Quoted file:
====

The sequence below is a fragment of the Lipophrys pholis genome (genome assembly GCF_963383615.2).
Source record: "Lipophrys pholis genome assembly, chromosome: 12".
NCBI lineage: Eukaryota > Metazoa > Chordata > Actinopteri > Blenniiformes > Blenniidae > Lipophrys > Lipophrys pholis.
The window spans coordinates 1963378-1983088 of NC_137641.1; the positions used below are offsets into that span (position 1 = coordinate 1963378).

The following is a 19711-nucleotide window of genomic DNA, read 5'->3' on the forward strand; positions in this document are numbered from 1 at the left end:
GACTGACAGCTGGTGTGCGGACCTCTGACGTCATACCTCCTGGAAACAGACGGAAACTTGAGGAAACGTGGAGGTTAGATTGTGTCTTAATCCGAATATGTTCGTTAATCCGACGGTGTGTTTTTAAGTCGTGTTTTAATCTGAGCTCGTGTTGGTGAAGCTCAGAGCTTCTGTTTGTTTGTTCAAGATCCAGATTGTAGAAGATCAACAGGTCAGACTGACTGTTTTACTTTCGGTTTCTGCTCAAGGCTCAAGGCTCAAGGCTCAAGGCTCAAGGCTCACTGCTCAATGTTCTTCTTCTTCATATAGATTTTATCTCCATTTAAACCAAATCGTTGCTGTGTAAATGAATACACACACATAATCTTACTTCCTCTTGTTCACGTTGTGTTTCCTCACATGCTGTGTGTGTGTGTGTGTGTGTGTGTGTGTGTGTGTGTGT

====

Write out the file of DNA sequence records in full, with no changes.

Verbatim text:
The sequence below is a fragment of the Lipophrys pholis genome (genome assembly GCF_963383615.2).
Source record: "Lipophrys pholis genome assembly, chromosome: 12".
NCBI lineage: Eukaryota > Metazoa > Chordata > Actinopteri > Blenniiformes > Blenniidae > Lipophrys > Lipophrys pholis.
The window spans coordinates 1963378-1983088 of NC_137641.1; the positions used below are offsets into that span (position 1 = coordinate 1963378).

The following is a 19711-nucleotide window of genomic DNA, read 5'->3' on the forward strand; positions in this document are numbered from 1 at the left end:
GACTGACAGCTGGTGTGCGGACCTCTGACGTCATACCTCCTGGAAACAGACGGAAACTTGAGGAAACGTGGAGGTTAGATTGTGTCTTAATCCGAATATGTTCGTTAATCCGACGGTGTGTTTTTAAGTCGTGTTTTAATCTGAGCTCGTGTTGGTGAAGCTCAGAGCTTCTGTTTGTTTGTTCAAGATCCAGATTGTAGAAGATCAACAGGTCAGACTGACTGTTTTACTTTCGGTTTCTGCTCAAGGCTCAAGGCTCAAGGCTCAAGGCTCAAGGCTCACTGCTCAATGTTCTTCTTCTTCATATAGATTTTATCTCCATTTAAACCAAATCGTTGCTGTGTAAATGAATACACACACATAATCTTACTTCCTCTTGTTCACGTTGTGTTTCCTCACATGCTGTGTGTGTGTGTGTGTGTGTGTGTGTGTGTGTGTGTGT